It is a sweet sentiment, and hints at goateed depths we have yet to plumb.
She believes her illness has bestowed on her a single-mindedness that causes her to plumb the same waters again and again.
Nearly 65 years after the fact, it's amazing how much of what we think we know about Britain's "finest" hour is just plumb wrong.
He has no redeeming or (even complicating) qualities—no depths to plumb, no angles to survey, no gray areas to explore.
In the “just plumb crazy” class, I put the business of his chaining his mug to the radiator to prevent its being stolen.
"Yo' has plumb nerve to tackle a hold-up under them circumstances," he observed.
The upper extremities of a vessel's floor-timbers, plumb to the quarter-beam.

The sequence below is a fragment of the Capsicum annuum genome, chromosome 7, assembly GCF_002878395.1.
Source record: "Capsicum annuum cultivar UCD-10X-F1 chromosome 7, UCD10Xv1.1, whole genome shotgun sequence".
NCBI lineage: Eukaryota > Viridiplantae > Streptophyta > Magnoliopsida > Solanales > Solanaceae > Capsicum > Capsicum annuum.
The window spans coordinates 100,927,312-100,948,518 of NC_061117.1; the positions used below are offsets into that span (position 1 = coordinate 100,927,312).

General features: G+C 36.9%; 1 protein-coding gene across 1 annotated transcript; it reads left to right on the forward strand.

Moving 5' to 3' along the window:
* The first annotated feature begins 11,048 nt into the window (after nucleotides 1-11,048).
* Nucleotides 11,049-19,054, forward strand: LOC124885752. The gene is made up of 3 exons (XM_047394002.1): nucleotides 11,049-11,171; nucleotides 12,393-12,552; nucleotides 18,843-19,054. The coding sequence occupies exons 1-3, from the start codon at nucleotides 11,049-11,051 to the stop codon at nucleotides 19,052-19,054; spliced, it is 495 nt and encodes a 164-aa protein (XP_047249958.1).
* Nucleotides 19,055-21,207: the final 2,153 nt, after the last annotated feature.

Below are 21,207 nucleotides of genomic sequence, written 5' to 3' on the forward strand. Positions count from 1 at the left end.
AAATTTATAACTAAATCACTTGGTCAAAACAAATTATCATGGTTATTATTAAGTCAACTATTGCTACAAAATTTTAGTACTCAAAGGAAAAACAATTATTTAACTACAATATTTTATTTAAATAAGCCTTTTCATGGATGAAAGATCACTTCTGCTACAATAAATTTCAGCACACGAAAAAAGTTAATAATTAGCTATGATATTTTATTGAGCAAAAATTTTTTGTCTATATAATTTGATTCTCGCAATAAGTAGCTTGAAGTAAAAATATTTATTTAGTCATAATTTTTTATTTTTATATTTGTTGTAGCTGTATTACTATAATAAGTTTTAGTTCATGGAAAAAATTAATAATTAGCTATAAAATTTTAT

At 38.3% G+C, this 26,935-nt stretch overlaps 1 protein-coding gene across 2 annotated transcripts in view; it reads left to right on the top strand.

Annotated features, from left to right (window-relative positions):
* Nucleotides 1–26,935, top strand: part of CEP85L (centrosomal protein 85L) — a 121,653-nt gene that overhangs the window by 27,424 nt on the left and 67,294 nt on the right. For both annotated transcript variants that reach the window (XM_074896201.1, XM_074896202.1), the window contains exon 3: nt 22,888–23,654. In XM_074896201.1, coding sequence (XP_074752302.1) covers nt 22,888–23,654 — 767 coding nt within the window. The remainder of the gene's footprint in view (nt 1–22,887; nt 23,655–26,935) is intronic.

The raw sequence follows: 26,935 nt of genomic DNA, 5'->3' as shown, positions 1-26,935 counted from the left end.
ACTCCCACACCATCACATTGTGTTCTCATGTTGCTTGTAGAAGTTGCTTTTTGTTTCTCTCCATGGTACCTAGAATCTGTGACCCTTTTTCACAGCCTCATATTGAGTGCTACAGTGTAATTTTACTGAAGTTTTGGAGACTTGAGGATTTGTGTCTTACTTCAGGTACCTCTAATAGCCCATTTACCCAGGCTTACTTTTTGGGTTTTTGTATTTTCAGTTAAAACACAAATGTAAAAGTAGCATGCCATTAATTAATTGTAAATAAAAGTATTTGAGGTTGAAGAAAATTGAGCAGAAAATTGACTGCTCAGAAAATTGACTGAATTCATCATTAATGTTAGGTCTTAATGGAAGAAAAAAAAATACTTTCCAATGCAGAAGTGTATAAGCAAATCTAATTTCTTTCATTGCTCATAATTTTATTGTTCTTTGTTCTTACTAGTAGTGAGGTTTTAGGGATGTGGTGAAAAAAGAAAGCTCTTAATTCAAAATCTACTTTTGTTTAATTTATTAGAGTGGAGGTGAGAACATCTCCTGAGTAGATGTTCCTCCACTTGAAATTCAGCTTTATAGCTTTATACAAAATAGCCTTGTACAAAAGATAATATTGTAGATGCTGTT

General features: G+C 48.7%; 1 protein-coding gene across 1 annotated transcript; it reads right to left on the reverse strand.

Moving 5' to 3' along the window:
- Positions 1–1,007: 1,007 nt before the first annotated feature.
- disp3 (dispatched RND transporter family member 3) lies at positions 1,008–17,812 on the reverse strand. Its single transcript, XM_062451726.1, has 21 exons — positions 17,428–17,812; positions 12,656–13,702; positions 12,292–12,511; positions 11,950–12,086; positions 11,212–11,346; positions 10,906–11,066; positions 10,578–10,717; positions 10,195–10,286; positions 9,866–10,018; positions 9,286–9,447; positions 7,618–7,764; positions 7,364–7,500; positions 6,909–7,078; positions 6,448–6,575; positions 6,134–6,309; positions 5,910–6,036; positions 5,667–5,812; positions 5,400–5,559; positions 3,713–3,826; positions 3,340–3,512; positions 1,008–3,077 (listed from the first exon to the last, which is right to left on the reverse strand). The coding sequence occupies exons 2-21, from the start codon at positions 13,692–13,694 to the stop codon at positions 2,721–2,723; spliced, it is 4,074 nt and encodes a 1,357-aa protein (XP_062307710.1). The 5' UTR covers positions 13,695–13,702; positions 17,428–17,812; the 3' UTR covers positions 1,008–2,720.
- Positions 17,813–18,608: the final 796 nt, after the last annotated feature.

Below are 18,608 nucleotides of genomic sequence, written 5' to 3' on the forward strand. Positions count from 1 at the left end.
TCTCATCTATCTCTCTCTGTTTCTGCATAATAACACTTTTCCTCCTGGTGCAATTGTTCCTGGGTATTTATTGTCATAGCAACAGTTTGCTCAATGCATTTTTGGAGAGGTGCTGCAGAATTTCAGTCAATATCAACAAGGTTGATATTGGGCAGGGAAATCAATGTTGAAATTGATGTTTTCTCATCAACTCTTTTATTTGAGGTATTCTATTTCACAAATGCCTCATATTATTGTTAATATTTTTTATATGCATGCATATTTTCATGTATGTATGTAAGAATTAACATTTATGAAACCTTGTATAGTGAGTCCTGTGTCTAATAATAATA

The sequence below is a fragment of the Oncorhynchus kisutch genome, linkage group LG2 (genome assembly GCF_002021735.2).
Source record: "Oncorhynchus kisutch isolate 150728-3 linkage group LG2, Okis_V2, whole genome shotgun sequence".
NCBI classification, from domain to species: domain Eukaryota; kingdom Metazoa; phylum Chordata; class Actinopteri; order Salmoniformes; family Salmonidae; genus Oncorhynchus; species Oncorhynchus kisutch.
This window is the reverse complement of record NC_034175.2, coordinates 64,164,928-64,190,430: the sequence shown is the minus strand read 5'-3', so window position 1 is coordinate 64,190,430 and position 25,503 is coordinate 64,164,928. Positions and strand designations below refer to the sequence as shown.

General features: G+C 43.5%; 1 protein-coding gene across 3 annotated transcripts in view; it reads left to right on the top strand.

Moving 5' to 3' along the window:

If she had been plumb sure she was right she'd have got mad, but she didn't.
Applerod will be plumb crazy when he finds that out, he said.
Come to think of it, too, that picture shore looks a lot like Missis Rucker in the face, bein' plumb haughty an' commandin'.'
"lead hung on a string to show the vertical line," early 14c., from Old French *plombe, plomee "sounding lead," and directly from Late Latin *plumba, originally plural of Latin plumbum "lead (the metal), lead ball; pipe; pencil," a word of unknown origin, related to Greek molybdos "lead" (dialectal bolimos) and perhaps from an extinct Mediterranean language, perhaps Iberian.
"perpendicular, vertical," mid-15c., from plumb (n.). The notion of "exact measurement" led to extended sense of "completely, downright" (1748), sometimes spelled plump, plum, or plunk.
Completely; entirely; stone: What he said was plumb silly
[1748+; fr notions of exact extent and precision associated with the plumb bob or sailor's plumb line (for measuring depth of water), ultimately fr Latin plumbum, ''lead'']